Nike SB & Air Jordan
Two American institutions in the trainer industry that are representative of two of the nations greatest commodities – Nike SB for skateboarding and Air Jordan for basketball. Two starkly contrasting cultures that share a love for one of the trainer world’s most iconic silhouettes. Everyone with even the most casual of interests in streetwear culture can identify the association between the Air Jordan 1 and basketball. What you might not be able to do so overtly easily. Is plot the connection between this classic court shoe and the nomad surf-inspired world of skateboarding.
In the late 1980s, skaters on the west coast of America adopted the Air Jordan 1 and repurposed it to both reflect the personality that drove the characters involved, and the functionality that it provided for vertical skating. The infamous still from the skateboarding film ‘The Search for Animal Chin’, of a young Tony Hawk and Lance Mountain among others, hand planting on the top of a half-pipe highlights just how deep-rooted the adaptation is bedded in skate culture. 3 of the 4 skaters wear Air Jordan 1s.
Air Jordan 1s adopted into skate culture
In that film, Pasadena Pro Skater Lance Mountain is showcased wearing an Air Jordan 1 Royal on his left foot, and white and Carolina blue Air Jordan 1 on his right foot. The reason for the silhouette’s cross-pollinated appeal was design oriented. Its durable leather, high ankle coverage, and Nike Air technology deemed it excellently well equipped to more than equal the strain the wearers would be put on a trainer. Scuffs, scrapes, falls, knocks are all commonplace in skating. So naturally something sturdier is required, and contrary to what Zion Williamson might have to say. Court shoes generally fit the bill, particularly in the case of the Air Jordan 1.
The importance of expression is also heavily imprinted on skate culture. Something that made the DIY custom aesthetic the Air Jordan 1 provided an interesting canvas. Which dominated the late 1980s and the 1990s. Skaters would look to extend the life of their Jordans further by wearing mismatched pairs. Sometimes painting them the same colour to recreate a uniform look, or would wear the scuffs and marks with pride like a badge of honour.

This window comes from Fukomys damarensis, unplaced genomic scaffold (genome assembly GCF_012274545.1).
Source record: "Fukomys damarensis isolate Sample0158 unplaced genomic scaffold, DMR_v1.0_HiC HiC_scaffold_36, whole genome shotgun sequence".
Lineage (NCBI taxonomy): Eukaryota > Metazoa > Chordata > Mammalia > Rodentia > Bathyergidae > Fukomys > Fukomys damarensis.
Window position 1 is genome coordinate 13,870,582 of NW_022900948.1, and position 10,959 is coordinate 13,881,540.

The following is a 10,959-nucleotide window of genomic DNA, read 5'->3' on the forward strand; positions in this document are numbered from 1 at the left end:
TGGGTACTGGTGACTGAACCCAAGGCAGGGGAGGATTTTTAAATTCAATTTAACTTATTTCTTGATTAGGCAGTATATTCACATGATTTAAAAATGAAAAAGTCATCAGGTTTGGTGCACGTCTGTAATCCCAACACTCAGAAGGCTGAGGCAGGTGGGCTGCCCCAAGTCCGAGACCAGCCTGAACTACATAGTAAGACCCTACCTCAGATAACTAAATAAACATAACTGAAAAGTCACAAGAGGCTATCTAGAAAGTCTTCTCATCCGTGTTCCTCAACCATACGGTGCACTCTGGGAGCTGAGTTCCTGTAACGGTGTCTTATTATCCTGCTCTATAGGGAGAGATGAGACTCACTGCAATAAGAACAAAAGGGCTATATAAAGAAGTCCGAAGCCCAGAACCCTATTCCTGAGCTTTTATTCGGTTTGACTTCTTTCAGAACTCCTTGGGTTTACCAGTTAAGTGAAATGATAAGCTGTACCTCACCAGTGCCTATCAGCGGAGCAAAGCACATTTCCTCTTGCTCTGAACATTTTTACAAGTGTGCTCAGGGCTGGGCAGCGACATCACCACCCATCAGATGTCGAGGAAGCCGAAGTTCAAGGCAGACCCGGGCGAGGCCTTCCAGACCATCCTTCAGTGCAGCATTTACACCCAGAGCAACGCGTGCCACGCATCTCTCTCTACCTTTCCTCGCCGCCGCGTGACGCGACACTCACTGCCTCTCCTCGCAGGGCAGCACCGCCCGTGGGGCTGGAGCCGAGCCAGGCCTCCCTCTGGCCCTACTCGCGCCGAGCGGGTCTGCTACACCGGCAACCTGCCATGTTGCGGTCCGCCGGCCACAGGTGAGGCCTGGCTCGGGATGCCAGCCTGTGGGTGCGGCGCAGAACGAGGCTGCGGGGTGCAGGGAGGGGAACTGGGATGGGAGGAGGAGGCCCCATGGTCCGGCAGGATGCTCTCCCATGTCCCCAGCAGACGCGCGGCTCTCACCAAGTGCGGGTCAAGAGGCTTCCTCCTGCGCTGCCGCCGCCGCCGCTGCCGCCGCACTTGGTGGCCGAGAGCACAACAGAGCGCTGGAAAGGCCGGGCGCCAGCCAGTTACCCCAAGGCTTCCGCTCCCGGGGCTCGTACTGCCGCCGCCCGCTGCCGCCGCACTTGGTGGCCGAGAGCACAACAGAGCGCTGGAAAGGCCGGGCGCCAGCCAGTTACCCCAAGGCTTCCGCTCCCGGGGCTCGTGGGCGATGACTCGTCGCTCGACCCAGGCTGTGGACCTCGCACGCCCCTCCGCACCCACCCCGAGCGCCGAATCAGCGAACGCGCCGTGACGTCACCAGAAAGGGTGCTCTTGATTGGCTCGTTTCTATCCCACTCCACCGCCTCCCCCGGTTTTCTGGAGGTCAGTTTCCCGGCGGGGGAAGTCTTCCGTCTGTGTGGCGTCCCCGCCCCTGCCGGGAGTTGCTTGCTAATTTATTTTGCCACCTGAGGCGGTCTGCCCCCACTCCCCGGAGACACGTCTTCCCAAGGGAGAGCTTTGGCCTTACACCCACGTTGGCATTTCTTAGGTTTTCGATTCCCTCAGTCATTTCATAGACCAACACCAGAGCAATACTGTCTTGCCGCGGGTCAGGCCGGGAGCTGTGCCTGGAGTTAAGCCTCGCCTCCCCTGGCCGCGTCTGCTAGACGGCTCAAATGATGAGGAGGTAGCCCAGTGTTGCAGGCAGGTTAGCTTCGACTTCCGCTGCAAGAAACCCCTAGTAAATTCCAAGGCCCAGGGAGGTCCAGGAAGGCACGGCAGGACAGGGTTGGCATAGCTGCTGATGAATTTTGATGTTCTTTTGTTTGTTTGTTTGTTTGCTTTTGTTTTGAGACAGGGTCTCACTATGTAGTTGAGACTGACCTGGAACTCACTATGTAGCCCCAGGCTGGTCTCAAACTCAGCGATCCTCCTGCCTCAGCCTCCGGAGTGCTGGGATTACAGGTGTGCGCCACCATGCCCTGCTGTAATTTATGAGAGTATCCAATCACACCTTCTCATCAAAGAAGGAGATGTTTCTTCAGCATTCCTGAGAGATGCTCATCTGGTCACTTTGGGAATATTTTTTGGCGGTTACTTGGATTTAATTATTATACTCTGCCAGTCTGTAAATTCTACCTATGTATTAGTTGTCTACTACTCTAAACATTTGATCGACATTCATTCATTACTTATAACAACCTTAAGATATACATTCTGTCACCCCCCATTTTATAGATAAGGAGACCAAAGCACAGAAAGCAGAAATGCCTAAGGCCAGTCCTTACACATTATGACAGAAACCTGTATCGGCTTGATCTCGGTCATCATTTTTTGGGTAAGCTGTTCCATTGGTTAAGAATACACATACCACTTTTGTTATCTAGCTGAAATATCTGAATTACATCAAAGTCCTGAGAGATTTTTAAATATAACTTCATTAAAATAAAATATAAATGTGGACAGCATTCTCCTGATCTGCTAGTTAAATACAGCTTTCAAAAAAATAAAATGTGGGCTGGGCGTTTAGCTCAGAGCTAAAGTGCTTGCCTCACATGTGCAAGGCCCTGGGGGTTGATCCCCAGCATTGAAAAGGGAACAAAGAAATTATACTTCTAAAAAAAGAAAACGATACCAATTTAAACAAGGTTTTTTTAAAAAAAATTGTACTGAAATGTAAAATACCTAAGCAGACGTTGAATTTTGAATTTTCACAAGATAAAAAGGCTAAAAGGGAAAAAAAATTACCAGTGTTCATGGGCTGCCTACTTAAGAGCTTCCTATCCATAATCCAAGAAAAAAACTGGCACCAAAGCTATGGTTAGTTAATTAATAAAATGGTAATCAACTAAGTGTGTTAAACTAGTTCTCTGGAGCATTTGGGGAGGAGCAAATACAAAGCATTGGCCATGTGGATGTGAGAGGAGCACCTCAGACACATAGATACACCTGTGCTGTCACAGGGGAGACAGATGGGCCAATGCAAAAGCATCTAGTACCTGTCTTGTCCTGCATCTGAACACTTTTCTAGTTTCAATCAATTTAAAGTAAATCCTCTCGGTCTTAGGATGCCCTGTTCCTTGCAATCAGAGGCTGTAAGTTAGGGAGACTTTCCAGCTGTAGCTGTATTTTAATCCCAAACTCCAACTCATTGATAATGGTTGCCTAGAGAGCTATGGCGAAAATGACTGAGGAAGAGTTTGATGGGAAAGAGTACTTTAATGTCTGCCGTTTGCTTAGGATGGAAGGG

Lance Mountain x Air Jordan 1 Retro SB QS
The celebration of the connection between Air Jordan and skateboarding very much took centre stage when Jordan first collaborated with Nike SB on the Lance Mountain x Air Jordan 1 Retro SB QS in 2014. A homage to the 1987 skate video in which he starred, and a nod to the cultural appropriation that these shoes had been granted by the skate kids of the era. Out of the box, the design comes in an all over white paint that wears away with each flick against the grip tape to expose the black and red/blue colourway underneath. Creating an aesthetic that’s unique to the individual skater and harkens back to Lance Mountain’s youth where this sort of customisation was the norm. The high top’s appeal is well established and well explained; robust, easily modified and imprinted in our memories thanks to some of modern skating’s most decorated proprietors.
Nike SB X Air Jordan 1 Retro High ‘Lakers vs Bulls’
This cross over between the court and the skate park is one that looks to be further celebrated. With the upcoming May 2019 release of the Air Jordan 1 Retro High SB ‘Lakers vs Bulls’. This drop features the same wear away aesthetic that Lance Mountain’s 2014 iteration debuted deploying a pair of uppers that reveal another colourway after constant wear and tear. The out of the box palette of Court Purple and University Gold, meant to signify the colours of the LA Lakers, erodes over time to eventually transform into the classic “Chicago” colour scheme associated with the Chicago Bulls. The combination of skate-inspired attributes realised through NBA theming perfectly highlights the synergy between the American culture monoliths. With trainer culture seemingly always looking for new ways to wear a style.
The need to keep a shoe in mint condition for a lot of people is a thing of the past. Samuel Ross of A-COLD-WALL* is just another notable example of a designer looking to experiment with putting a model through trauma. In an attempt to achieve a fascinating new look with his iteration of the Zoom Vomero. All you can really say is that the trainer world is in a very healthy state and the constant innovation that we, as a fan base are accustom to can only be a good thing. Whether that be one that is bathed in history as Nike SBs is with Air Jordan, or something entirely new. You can’t help but tune in to what they are going to think of next.
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